Grandma Taught Me How to Sew - Revised

I wrote this piece about 4 years ago.  Upon Grandma’s passing yesterday, it was time for a revision…

My grandma taught me how to sew...nearly twenty-five years ago, in the July heat, in her non-air-conditioned farm house.

For several days, summer after summer, I would stay at Grandma's house until we had completed an outfit. Her house seemed to bake in the July, muggy, Missouri heat. I remember just hoping for a breeze to come through the bedroom window where I slept at night.

I would make my way to the kitchen each morning to find her reading the paper, drinking her coffee, and smoking a cigarette. She would make me a bowl of a yummy, sugary cereal – just not Uncle Rod’s special kind of yummy, sugary cereal.  And we would have breakfast and chat about what we needed to accomplish on my outfit for the day.

She taught me how to read a pattern; how to lay out the pattern pieces properly on the fabric; to pay close attention to every detail on each pattern piece; to measure and pin and snip and stitch so carefully. And if I didn't do things just right, she would move me out of the way and finish it herself. She was particular, to say the least.

She passed down her craft in same, old-fashioned way she learned how to sew.  With a simple pattern, pins, scissors and a measuring tape.  No fancy machines; no fancy tools.  Just the basics.  And it worked. 

So, I suppose it only seems appropriate that Grandma left us for her Heavenly home on Ash Wednesday.  The day the church is stripped down, un-adorned, simple, and humble.  No frills; just church.  And the simple, raw reminder: dust you are, and to dust you shall return.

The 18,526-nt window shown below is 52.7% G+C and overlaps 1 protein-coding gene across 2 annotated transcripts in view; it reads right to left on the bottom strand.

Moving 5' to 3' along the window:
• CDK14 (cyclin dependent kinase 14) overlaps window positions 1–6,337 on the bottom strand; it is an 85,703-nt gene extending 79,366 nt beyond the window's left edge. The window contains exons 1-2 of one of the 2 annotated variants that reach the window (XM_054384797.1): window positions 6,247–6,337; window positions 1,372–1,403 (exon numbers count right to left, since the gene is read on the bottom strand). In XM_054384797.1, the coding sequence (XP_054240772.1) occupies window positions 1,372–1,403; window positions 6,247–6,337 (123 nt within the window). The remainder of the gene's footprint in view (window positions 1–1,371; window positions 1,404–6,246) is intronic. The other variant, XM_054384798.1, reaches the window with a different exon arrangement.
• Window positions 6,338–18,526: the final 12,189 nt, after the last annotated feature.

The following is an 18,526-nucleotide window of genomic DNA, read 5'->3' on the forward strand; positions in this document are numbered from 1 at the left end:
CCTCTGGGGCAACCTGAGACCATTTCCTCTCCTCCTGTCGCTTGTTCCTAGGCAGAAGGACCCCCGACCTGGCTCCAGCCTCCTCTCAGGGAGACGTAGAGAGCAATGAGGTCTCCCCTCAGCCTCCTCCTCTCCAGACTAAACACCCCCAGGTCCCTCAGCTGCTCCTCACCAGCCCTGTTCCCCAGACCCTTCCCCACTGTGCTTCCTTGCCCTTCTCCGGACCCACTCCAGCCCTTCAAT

Those weren’t words Grandma heard at church once each year.  She lived them.  She knew life didn’t have to be fancy and expensive to be rich in love and family.

Greater than the sewing lessons; were the lessons about family.  She showed every one of her six children, seventeen grandchildren, and twelve great-grandchildren how to stitch together a family.

She knew that making the right choice about pattern and fabric paled in comparison to how you execute the directions. 

She showed us that choosing who to love is important, but carrying out that love day after day matters even more.

She knew that every detail mattered.

She understood that attending junior high girls basketball games and pee-wee soccer games mattered.

She knew that those extra pains-taking finishing details would be rewarded with a blue ribbon.

She knew that seven different types of pie was not too many to make for those she loved.

She knew that taking short-cuts would never pay-off.

          Her love for all of us never took a short-cut.

I’d like to think I got some of the best of my Grandma in that hot, stuffy sewing room.  And while a small part of her legacy will live on the boxes of fabrics and notions that have found their way to my home; the biggest part of her legacy will live on in the way we give of ourselves to our families…

…in a no-frills, give-it-your-all, “don’t be a dummy,” pay attention to the smallest of details, humble, ashes to ashes sort of way.  


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